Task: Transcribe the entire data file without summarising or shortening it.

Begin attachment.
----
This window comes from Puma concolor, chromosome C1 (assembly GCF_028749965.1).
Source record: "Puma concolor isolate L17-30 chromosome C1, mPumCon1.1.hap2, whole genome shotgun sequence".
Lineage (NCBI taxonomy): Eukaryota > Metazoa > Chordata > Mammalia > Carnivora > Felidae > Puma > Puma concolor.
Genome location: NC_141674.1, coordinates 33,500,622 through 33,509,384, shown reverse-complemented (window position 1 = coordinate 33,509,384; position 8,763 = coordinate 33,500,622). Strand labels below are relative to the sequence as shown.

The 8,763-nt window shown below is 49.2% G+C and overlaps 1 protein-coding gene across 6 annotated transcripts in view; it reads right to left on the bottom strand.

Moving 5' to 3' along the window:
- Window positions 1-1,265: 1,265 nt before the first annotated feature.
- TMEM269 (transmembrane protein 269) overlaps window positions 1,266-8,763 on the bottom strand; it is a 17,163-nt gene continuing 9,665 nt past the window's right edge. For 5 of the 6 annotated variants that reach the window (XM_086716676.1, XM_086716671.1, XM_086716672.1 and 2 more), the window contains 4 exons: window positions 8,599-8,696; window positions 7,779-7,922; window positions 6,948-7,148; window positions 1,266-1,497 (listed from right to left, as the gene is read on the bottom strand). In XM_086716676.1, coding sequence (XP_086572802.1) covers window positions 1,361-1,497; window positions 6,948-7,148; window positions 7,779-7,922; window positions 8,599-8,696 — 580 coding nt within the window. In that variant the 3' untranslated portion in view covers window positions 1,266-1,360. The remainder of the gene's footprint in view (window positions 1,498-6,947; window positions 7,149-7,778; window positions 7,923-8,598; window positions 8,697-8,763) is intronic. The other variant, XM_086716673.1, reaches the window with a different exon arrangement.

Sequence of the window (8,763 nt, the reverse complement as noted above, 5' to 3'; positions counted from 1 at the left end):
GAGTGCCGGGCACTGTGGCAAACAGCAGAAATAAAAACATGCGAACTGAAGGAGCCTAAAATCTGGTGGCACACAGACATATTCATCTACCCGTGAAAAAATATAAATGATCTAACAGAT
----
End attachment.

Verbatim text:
This window comes from Puma concolor, chromosome C1 (assembly GCF_028749965.1).
Source record: "Puma concolor isolate L17-30 chromosome C1, mPumCon1.1.hap2, whole genome shotgun sequence".
Lineage (NCBI taxonomy): Eukaryota > Metazoa > Chordata > Mammalia > Carnivora > Felidae > Puma > Puma concolor.
Genome location: NC_141674.1, coordinates 33,500,622 through 33,509,384, shown reverse-complemented (window position 1 = coordinate 33,509,384; position 8,763 = coordinate 33,500,622). Strand labels below are relative to the sequence as shown.

The 8,763-nt window shown below is 49.2% G+C and overlaps 1 protein-coding gene across 6 annotated transcripts in view; it reads right to left on the bottom strand.

Moving 5' to 3' along the window:
- Window positions 1-1,265: 1,265 nt before the first annotated feature.
- TMEM269 (transmembrane protein 269) overlaps window positions 1,266-8,763 on the bottom strand; it is a 17,163-nt gene continuing 9,665 nt past the window's right edge. For 5 of the 6 annotated variants that reach the window (XM_086716676.1, XM_086716671.1, XM_086716672.1 and 2 more), the window contains 4 exons: window positions 8,599-8,696; window positions 7,779-7,922; window positions 6,948-7,148; window positions 1,266-1,497 (listed from right to left, as the gene is read on the bottom strand). In XM_086716676.1, coding sequence (XP_086572802.1) covers window positions 1,361-1,497; window positions 6,948-7,148; window positions 7,779-7,922; window positions 8,599-8,696 — 580 coding nt within the window. In that variant the 3' untranslated portion in view covers window positions 1,266-1,360. The remainder of the gene's footprint in view (window positions 1,498-6,947; window positions 7,149-7,778; window positions 7,923-8,598; window positions 8,697-8,763) is intronic. The other variant, XM_086716673.1, reaches the window with a different exon arrangement.

Sequence of the window (8,763 nt, the reverse complement as noted above, 5' to 3'; positions counted from 1 at the left end):
GAGTGCCGGGCACTGTGGCAAACAGCAGAAATAAAAACATGCGAACTGAAGGAGCCTAAAATCTGGTGGCACACAGACATATTCATCTACCCGTGAAAAAATATAAATGATCTAACAGAT